In between climbing mountains for the #100Summits project, I’m also visiting sites of cultural and historical significance across Japan. Yesterday, my husband and I hopped a shinkansen (bullet train) to Fukushima Prefecture–a little less than 250 kilometers–to visit one of Japan’s most unusual sanctuary/zoos: Zao Fox Village.
As the name suggests, the park is a combination zoo and sanctuary for foxes (known as “kitsune” in Japan). Among Japan’s most honored creatures, kitsune are considered messengers of Inari Okami, one of the most important deities in the Shintō pantheon.
In addition to their role as messengers of Inari (the god of rice, saké, fertility, and swordsmen, among other creative endeavors), kitsune are known as tricksters–a reputation that echoes the one they have in many Western countries, too.
According to legend, Japanese foxes that live long enough grow multiple tails. They are able to shapeshift, and occasionally appear in the form of a beautiful young woman.
The foxes at Zao Fox Village were single-tailed, but lovely even so.
Since we arrived around midday, many of the foxes were sleeping, but a number were awake and alert – and curious about the visitors.
When you enter the main part of the park, you can walk around with the foxes–they aren’t chained or caged–and although the signs warn visitors about getting too close (and possibly being bitten) as long as you simply look, and don’t try to touch the foxes, the experience wasn’t dangerous. (At least for adults who know how to keep their hands to themselves.)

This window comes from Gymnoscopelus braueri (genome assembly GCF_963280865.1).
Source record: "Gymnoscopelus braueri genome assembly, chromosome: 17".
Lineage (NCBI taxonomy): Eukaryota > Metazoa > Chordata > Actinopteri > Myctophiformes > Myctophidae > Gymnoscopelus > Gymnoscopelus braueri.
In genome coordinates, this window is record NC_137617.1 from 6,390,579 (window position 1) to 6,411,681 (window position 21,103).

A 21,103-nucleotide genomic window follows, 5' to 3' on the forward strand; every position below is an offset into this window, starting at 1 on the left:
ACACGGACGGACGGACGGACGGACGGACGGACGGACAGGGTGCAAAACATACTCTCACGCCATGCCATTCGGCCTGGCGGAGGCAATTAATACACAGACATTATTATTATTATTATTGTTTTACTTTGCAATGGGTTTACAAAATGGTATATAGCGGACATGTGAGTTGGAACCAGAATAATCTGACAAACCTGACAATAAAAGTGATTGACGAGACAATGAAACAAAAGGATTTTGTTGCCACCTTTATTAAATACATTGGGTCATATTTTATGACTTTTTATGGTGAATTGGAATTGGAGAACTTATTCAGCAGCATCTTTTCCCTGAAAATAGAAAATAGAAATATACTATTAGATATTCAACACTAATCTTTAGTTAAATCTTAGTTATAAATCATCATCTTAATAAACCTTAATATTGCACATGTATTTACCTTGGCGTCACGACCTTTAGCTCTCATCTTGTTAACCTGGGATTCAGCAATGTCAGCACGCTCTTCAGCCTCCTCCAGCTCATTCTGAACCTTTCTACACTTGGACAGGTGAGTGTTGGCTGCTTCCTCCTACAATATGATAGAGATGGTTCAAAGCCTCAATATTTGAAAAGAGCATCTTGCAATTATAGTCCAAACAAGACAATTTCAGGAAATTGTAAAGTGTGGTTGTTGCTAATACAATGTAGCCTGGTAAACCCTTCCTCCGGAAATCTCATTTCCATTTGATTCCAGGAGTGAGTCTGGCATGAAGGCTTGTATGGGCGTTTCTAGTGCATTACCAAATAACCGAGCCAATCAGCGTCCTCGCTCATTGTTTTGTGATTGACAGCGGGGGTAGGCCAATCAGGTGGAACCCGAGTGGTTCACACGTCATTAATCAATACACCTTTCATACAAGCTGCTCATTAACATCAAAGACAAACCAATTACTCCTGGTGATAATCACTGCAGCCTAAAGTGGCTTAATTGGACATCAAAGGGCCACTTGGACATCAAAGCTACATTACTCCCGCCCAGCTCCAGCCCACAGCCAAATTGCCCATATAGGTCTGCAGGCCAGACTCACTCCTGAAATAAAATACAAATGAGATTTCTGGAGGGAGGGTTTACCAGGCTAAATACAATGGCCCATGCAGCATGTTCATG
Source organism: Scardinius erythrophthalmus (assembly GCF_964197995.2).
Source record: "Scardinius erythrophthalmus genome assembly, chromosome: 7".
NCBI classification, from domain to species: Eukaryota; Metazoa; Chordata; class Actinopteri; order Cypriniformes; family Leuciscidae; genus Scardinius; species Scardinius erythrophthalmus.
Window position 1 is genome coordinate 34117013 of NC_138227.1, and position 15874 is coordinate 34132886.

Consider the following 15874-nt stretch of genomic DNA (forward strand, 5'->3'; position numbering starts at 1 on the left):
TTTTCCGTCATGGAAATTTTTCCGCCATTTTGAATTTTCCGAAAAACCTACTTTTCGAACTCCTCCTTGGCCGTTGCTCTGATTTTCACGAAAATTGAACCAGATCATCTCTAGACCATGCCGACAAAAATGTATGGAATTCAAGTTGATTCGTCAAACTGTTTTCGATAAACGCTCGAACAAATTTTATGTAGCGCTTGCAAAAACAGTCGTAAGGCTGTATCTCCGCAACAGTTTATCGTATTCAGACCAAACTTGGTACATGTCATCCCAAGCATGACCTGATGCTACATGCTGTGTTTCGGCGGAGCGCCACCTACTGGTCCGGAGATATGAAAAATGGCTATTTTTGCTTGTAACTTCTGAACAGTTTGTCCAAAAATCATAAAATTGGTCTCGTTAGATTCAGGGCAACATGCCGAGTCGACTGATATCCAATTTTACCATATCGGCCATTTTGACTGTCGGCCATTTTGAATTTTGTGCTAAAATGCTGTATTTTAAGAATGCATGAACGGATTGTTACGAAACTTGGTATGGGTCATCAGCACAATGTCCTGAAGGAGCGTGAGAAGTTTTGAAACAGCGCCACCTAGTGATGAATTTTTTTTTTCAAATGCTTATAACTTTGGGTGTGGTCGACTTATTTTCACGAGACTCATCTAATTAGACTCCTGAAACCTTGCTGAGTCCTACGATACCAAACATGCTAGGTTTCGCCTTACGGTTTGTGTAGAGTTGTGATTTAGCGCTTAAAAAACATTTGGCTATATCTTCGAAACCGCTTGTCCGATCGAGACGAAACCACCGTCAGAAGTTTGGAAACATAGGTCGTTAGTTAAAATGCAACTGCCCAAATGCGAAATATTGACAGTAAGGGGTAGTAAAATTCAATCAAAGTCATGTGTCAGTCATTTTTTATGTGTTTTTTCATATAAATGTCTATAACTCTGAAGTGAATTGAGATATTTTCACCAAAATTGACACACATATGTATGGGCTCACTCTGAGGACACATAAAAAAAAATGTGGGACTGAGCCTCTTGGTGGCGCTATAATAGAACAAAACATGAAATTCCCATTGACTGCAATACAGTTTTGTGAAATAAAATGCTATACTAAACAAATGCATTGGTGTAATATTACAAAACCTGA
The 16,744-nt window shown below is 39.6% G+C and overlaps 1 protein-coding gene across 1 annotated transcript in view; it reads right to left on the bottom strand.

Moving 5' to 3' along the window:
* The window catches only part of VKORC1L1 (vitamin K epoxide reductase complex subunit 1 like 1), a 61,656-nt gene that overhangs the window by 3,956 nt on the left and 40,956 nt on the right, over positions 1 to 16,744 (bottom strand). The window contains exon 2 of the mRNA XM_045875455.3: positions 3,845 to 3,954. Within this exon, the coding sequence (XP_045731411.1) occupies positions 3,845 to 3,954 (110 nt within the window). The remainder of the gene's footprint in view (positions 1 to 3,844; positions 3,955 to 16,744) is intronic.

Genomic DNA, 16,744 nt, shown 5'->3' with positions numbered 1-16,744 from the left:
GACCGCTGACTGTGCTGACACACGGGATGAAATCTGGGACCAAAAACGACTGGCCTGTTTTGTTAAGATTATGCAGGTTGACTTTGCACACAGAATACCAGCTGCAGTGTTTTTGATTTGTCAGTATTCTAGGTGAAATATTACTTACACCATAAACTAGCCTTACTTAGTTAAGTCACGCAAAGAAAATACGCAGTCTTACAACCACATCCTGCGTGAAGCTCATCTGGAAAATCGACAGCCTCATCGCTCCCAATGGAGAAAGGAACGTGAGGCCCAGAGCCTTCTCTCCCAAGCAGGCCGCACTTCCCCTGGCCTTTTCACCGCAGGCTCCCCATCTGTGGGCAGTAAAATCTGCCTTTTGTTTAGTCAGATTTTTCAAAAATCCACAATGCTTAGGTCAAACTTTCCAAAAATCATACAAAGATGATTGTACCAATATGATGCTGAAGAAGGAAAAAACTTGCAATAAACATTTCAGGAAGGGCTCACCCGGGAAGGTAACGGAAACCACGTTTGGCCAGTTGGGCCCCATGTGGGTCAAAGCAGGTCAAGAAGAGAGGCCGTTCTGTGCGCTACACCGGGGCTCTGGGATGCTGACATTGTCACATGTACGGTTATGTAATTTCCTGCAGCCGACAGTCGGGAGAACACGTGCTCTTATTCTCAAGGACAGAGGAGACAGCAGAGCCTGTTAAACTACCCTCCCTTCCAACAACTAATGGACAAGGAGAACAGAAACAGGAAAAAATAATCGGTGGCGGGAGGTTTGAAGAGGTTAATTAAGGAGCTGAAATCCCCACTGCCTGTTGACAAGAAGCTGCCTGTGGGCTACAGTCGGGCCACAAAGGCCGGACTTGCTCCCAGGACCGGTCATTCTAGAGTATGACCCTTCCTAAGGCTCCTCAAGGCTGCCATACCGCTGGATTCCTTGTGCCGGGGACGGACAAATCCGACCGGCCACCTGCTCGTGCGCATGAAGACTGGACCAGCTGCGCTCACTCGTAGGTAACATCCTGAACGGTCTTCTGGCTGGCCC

The park also had a number of other animals, including rabbits, guinea pigs, and goats–and at least one rather extraordinary toilet.
Sadly, I didn’t go inside. (Next time, I will, and I’ll let you know just how extraordinary that toilet is.)
At set times during the day, visitors can feed and even hold the foxes (for an extra fee). While my husband and I did not stay to hold them, we did feed the foxes (food is 100 yen, about 90 U.S. cents, per bag). Although some online reviews suggested that feeding time made the foxes fight, they didn’t fight while we were there. We did witness a few disagreements, and some barking, but it looked more like pecking-order issues–similar to what you might expect among dogs at feeding time–and it didn’t persist for more than a few seconds at a time.
Most of the time during feeding, the foxes looked more like this:
Quite a few of the foxes at the village were brought in sick or injured, and cannot be returned to the wild because they became acclimated to interacting with humans. Others were born there. There’s apparently a research facility at the village also, where they study the foxes and attempt to find a cure for fox diseases.
It was truly magical to get so close to such spectacular creatures.
I can understand why they’re so revered, and so beloved, across Japan.
Have you visited Zao Fox Village, or other places where you can get close to wild creatures? Would you like to visit, if you could?